But how did the country manage to shut off the Internet?
A few possibilities have been raised: the routers directing traffic across borders can be shut down, digitally sealing the country off from the world, or routers can be shut down at the level of individual internet service providers so that those inside the country are also cut off from the Internet.
According to Gigaom, it's the latter that's occurred:
The signs are that the Egyptian authorities have taken a very careful and well-planned method to screen off internet addresses at every level, from users inside the country trying to get out and from the rest of the world trying to get in.
"It looks like they're taking action at two levels," Rik Ferguson of Trend Micro told me. "First at the DNS level, so any attempt to resolve any address in .eg will fail -- but also, in case you're trying to get directly to an address, they are also using the Border Gateway Protocol, the system through which ISPs advertise their internet protocol addresses to the network. Many ISPs have basically stopped advertising any internet addresses at all."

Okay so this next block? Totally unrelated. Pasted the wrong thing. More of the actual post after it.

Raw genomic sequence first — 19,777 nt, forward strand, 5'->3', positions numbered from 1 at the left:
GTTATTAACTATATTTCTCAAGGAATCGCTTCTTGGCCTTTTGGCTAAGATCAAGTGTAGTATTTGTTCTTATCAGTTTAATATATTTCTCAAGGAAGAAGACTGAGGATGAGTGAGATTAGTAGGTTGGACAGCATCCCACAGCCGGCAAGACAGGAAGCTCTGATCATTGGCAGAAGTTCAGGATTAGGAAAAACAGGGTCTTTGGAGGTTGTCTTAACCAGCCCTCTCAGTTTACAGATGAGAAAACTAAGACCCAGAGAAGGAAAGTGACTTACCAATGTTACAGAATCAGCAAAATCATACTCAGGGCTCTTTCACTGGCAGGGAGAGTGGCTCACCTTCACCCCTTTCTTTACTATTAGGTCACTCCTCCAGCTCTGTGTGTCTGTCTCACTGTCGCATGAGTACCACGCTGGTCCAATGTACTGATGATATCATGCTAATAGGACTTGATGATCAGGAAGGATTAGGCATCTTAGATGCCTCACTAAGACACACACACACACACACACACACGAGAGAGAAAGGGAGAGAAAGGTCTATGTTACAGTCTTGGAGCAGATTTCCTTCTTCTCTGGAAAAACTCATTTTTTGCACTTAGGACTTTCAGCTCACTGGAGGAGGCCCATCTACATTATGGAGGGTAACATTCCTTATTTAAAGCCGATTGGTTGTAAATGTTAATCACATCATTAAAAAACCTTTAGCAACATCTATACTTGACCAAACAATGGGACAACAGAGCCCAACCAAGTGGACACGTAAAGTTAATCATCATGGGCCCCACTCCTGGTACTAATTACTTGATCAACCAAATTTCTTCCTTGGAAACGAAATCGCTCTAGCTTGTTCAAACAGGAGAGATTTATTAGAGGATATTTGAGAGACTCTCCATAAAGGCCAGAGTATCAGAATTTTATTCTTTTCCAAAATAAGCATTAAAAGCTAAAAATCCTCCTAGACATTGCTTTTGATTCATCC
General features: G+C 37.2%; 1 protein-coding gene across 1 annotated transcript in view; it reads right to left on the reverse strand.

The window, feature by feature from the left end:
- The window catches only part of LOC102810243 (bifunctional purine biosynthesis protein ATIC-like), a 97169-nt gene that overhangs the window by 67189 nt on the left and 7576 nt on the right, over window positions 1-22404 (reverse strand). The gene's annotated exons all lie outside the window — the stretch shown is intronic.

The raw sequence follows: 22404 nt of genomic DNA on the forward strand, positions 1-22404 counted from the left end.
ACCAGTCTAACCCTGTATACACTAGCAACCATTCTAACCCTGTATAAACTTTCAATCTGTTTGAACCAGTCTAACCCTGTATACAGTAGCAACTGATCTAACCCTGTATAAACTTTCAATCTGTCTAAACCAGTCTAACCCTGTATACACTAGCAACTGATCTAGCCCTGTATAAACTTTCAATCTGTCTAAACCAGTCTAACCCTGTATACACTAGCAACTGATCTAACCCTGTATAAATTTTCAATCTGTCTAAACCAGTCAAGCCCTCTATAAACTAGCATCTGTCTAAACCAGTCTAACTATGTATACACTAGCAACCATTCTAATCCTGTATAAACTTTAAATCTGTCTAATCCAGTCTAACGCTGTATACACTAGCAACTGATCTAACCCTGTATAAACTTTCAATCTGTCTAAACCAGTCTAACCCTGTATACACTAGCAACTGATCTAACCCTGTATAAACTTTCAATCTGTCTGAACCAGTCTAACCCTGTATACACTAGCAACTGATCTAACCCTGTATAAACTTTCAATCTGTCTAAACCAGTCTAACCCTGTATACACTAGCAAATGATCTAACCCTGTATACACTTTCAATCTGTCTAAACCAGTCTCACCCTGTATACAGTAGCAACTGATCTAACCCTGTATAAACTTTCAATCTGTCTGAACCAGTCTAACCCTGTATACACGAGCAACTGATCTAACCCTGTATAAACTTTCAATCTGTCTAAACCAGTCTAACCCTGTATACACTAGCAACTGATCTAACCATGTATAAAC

The Guardian added some insight to the breadth of the shutdown across the country:
The shut down involved the withdrawal of more than 3,500 Border Gateway Protocol (BGP) routes by Egyptian ISPs, according to Renesys, a networking firm. Only one ISP out of 10, Noor Data Networks, appeared largely unaffected. It connects to the outside world via an undersea cable operated by Telecom Italia.
According to BGPMon, another networking firm, 88 per cent of Egyptian internet access was successfully shut down, however.
Yet, the Egyptian Stock Exchange is still functioning, writes the Financial Times:
But you'd really have to ask what the hell you're doing investing in this country -- its banks, its telecoms, and its transport infrastructure -- if security forces can block it all off at a moment's notice. You're investing upon Pharaoh's terms. That's why keeping the exchange site open is astonishing -- it just makes the charade transparent.
Renesys, the internet monitoring firm, calls these actions "unprecedented in Internet history."
For more on how Egypt shut down the Internet, check out our Twitter slideshow below.